I have found that when my “things to do list” gets done too fast, I have time to think. Having time to think is my enemy.  When I am not busy I begin to travel back in time and remember when my husband was alive and when we were having fun and doing things together.  I miss him greatly and that leads me directly into sadness.

They say that time is on your side.  As time goes forward you will heal.  You need time to move so you are further from the loss.  I am not sure what the words “closure” and “healing” really mean.  But when I am not busy, time stands still.  When I am not busy, time drags and the days are long.

I believe that your mind controls your thoughts and your thoughts control your moods and your emotions.  So if your mind is focused on your “things to do list”, you do not have time to let your thoughts go to the things that will make your mood get sullen and your emotions become sad.

Others say that you need to process for “closure” and “healing” to take place.  But when I think about processing it takes me back to thinking about my loss and thinking about my loss takes me into sadness.

Maybe I am all wrong.  Maybe someday I will wake up and find that I have just put it all off.  I may see that I have locked everything away in a trunk for another day. I may find that I totally fall apart.  Maybe I will someday become a basket case.

But I don’t think so.  I have made my peace with God.  I have processed the death.  I have reviewed my personal thinking about life and death.  I have come to terms with my new life.  I can talk about my sweet husband without being sad.  I can remember our fun life and reflect on the past sometimes without being emotional.

I really believe I am doing OK.  But I know that I am better on the days that I am busy, busy, busy.  When I was doing grief seminars (yeah, imagine that) I taught all the theoretical concepts of the grieving process.  I studied the experts and I, as Dr. Priestino, presented the information as if it were the tried and true.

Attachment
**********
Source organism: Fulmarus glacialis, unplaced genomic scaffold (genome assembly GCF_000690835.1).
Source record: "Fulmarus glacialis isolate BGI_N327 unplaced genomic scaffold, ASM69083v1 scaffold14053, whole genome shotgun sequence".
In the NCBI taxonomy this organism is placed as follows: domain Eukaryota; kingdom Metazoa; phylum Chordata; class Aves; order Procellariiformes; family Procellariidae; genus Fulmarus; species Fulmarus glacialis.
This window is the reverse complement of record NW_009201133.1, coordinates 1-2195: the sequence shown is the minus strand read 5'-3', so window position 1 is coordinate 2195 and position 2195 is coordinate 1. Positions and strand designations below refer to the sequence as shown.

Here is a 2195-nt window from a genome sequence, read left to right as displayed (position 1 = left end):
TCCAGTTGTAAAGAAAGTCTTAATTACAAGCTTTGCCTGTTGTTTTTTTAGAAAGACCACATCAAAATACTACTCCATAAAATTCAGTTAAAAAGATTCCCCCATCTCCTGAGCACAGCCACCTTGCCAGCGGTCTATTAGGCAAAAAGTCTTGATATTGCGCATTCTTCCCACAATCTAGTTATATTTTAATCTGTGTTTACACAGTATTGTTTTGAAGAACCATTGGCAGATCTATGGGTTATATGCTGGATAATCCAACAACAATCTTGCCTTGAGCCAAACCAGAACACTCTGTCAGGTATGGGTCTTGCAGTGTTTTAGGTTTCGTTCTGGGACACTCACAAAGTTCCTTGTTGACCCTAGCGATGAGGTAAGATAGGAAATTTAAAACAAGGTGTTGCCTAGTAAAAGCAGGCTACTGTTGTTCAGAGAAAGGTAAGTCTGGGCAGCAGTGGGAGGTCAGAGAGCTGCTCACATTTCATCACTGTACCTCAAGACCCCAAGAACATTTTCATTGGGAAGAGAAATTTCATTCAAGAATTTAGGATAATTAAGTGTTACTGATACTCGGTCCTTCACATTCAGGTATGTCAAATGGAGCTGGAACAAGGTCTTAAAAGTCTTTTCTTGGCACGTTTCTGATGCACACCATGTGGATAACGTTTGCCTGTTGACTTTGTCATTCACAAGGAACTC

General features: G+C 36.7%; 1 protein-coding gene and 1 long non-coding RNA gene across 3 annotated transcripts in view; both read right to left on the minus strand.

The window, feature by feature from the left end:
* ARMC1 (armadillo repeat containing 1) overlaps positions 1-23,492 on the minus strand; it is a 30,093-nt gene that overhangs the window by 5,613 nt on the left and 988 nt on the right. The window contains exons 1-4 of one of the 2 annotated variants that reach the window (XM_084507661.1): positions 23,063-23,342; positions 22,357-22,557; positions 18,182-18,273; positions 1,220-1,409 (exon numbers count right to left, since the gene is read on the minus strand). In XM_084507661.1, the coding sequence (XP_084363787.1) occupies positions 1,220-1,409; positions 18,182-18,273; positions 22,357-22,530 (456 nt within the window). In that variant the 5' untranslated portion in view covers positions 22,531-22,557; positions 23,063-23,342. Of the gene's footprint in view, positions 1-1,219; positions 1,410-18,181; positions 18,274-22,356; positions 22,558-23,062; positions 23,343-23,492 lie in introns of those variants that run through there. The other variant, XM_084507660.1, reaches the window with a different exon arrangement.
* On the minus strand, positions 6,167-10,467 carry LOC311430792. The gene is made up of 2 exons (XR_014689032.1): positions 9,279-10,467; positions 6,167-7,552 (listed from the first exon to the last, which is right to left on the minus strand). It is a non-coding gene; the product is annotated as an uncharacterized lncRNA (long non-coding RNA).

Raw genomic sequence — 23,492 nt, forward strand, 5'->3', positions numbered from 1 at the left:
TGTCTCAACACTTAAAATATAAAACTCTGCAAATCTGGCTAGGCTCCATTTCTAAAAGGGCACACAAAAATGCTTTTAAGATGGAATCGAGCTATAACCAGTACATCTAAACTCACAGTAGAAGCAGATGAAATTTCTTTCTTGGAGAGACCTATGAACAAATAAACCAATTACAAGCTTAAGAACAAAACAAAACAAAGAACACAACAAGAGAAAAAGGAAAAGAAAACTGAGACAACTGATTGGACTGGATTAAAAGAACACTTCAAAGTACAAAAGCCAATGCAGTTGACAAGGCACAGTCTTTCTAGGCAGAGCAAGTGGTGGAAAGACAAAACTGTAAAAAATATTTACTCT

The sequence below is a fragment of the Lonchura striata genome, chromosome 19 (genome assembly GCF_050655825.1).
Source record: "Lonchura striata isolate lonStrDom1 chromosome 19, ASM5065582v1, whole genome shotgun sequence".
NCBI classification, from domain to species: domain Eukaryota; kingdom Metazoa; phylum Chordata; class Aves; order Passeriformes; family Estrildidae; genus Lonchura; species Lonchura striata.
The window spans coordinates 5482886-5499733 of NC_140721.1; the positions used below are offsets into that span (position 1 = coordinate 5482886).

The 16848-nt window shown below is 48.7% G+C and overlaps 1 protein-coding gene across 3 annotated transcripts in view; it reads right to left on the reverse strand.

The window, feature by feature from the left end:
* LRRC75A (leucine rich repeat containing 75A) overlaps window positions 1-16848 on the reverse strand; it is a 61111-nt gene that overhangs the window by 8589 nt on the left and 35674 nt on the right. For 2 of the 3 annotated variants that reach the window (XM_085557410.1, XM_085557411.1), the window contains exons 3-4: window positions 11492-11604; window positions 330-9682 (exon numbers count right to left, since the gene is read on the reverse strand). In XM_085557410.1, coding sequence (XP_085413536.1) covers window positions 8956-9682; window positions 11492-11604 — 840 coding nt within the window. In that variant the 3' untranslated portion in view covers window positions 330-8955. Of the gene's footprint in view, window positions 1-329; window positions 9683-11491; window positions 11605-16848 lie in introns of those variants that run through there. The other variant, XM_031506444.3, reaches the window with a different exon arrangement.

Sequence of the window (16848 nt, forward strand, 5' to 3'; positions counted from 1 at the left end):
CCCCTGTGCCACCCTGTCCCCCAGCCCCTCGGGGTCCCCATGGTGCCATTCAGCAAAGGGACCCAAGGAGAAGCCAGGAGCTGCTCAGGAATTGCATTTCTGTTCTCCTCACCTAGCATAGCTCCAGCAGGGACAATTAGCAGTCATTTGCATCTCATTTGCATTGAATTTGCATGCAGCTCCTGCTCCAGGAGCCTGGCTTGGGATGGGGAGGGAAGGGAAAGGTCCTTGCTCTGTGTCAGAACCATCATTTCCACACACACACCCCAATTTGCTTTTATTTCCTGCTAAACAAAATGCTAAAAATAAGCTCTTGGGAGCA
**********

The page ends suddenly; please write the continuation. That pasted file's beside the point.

But if I were to do that today, after I have lived the experience, I would have a different story to tell.  I believe you need to process, think, review and then stay very busy to get through it.  Yes there is shock, denial, etc. but essentially it is acceptance and stay busy, busy, busy.  Thank you God for giving me caring children and good friends that will keep me distracted.

 

 

Happy Birthday, Ray

My dear sweet husband was a New Year’s Baby.  I have a small ceramic shoe that he was given when he was the first child born in 1941 in Santa Monica, California.

On New Year’s eve each year, the family would watch the ball drop in Times Square, toast with champagne or similar liquid, sign Auld Lang Syne, kiss each other and then turn to Ray and sing Happy Birthday.

Many weeks ago we began to get concerned about how to celebrate New Years without “Poppy”.  I knew it was going to be tough getting through the holidays.  But we felt like New Year’s would be even harder than Christmas.

As a family, we committed to keep things positive.  We would talk about Poppy,  but we were not going to let it get to us.  We would think of something funny and bring the conversations to a upbeat level.  But what to do with his birthday?

The following was our plan and it worked well.  At 10 minutes after midnight, when we had watched the ball drop and we had hugged and toasted the new year, we had a birthday party.  We sang “Happy Birthday” to Poppy.  We had ice cream and cake.  Then we had a birthday gift exchange.

Instead of re-gifting or using a “white elephant gift” we each brought a gift that “Poppy” would have enjoyed.  Whenever Ray received a gift, he always said, “Oh, this is just what I always wanted”.  So saying that when we received a gift was a funny and respectful way to remember him.

When we sat down to have the gift exchange, we drew numbers and Cheri, the daughter in charge would call out a number and we would either choose a gift from the stack or “steal” one from another person.  We were all amazed at how clever people were in their gifts.